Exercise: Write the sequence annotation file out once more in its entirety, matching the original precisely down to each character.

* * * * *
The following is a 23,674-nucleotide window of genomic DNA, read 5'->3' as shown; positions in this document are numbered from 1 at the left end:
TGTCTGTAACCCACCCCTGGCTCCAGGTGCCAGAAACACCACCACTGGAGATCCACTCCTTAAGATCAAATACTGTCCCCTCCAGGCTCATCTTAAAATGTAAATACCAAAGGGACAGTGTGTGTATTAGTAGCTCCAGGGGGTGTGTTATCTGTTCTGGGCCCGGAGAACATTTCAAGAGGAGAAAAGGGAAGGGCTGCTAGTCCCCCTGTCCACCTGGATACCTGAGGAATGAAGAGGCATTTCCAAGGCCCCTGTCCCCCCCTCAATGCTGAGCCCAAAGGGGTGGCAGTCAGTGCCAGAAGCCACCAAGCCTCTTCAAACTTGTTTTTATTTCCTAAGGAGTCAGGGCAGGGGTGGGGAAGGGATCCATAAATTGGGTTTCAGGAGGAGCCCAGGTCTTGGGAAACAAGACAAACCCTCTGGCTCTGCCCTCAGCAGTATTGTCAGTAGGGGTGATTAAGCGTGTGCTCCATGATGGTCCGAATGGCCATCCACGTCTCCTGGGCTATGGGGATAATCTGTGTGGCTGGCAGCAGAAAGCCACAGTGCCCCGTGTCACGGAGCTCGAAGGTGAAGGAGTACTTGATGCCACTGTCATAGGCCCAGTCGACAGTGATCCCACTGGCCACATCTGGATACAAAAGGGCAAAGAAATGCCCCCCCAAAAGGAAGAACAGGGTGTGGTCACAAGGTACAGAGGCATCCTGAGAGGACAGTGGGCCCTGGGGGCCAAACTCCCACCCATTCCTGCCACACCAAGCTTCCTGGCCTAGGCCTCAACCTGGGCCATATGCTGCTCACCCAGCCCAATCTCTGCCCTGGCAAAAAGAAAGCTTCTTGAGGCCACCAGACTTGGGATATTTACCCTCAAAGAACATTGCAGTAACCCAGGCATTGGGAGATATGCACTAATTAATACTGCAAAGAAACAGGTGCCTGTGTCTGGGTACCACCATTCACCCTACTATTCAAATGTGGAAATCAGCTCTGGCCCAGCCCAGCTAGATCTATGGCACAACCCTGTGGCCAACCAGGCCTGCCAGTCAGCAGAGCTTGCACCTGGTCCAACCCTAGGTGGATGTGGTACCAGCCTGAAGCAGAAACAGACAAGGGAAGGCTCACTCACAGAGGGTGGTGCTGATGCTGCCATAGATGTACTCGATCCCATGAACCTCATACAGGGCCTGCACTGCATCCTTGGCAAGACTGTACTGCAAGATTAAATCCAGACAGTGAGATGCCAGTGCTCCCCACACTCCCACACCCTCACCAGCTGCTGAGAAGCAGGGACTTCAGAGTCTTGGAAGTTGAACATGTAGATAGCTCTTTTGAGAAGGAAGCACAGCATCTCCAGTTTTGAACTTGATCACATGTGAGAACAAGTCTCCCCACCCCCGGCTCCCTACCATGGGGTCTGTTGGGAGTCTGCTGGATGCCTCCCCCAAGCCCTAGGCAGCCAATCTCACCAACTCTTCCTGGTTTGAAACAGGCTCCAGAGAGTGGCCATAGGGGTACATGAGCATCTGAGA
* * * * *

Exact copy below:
The following is a 23,674-nucleotide window of genomic DNA, read 5'->3' as shown; positions in this document are numbered from 1 at the left end:
TGTCTGTAACCCACCCCTGGCTCCAGGTGCCAGAAACACCACCACTGGAGATCCACTCCTTAAGATCAAATACTGTCCCCTCCAGGCTCATCTTAAAATGTAAATACCAAAGGGACAGTGTGTGTATTAGTAGCTCCAGGGGGTGTGTTATCTGTTCTGGGCCCGGAGAACATTTCAAGAGGAGAAAAGGGAAGGGCTGCTAGTCCCCCTGTCCACCTGGATACCTGAGGAATGAAGAGGCATTTCCAAGGCCCCTGTCCCCCCCTCAATGCTGAGCCCAAAGGGGTGGCAGTCAGTGCCAGAAGCCACCAAGCCTCTTCAAACTTGTTTTTATTTCCTAAGGAGTCAGGGCAGGGGTGGGGAAGGGATCCATAAATTGGGTTTCAGGAGGAGCCCAGGTCTTGGGAAACAAGACAAACCCTCTGGCTCTGCCCTCAGCAGTATTGTCAGTAGGGGTGATTAAGCGTGTGCTCCATGATGGTCCGAATGGCCATCCACGTCTCCTGGGCTATGGGGATAATCTGTGTGGCTGGCAGCAGAAAGCCACAGTGCCCCGTGTCACGGAGCTCGAAGGTGAAGGAGTACTTGATGCCACTGTCATAGGCCCAGTCGACAGTGATCCCACTGGCCACATCTGGATACAAAAGGGCAAAGAAATGCCCCCCCAAAAGGAAGAACAGGGTGTGGTCACAAGGTACAGAGGCATCCTGAGAGGACAGTGGGCCCTGGGGGCCAAACTCCCACCCATTCCTGCCACACCAAGCTTCCTGGCCTAGGCCTCAACCTGGGCCATATGCTGCTCACCCAGCCCAATCTCTGCCCTGGCAAAAAGAAAGCTTCTTGAGGCCACCAGACTTGGGATATTTACCCTCAAAGAACATTGCAGTAACCCAGGCATTGGGAGATATGCACTAATTAATACTGCAAAGAAACAGGTGCCTGTGTCTGGGTACCACCATTCACCCTACTATTCAAATGTGGAAATCAGCTCTGGCCCAGCCCAGCTAGATCTATGGCACAACCCTGTGGCCAACCAGGCCTGCCAGTCAGCAGAGCTTGCACCTGGTCCAACCCTAGGTGGATGTGGTACCAGCCTGAAGCAGAAACAGACAAGGGAAGGCTCACTCACAGAGGGTGGTGCTGATGCTGCCATAGATGTACTCGATCCCATGAACCTCATACAGGGCCTGCACTGCATCCTTGGCAAGACTGTACTGCAAGATTAAATCCAGACAGTGAGATGCCAGTGCTCCCCACACTCCCACACCCTCACCAGCTGCTGAGAAGCAGGGACTTCAGAGTCTTGGAAGTTGAACATGTAGATAGCTCTTTTGAGAAGGAAGCACAGCATCTCCAGTTTTGAACTTGATCACATGTGAGAACAAGTCTCCCCACCCCCGGCTCCCTACCATGGGGTCTGTTGGGAGTCTGCTGGATGCCTCCCCCAAGCCCTAGGCAGCCAATCTCACCAACTCTTCCTGGTTTGAAACAGGCTCCAGAGAGTGGCCATAGGGGTACATGAGCATCTGAGA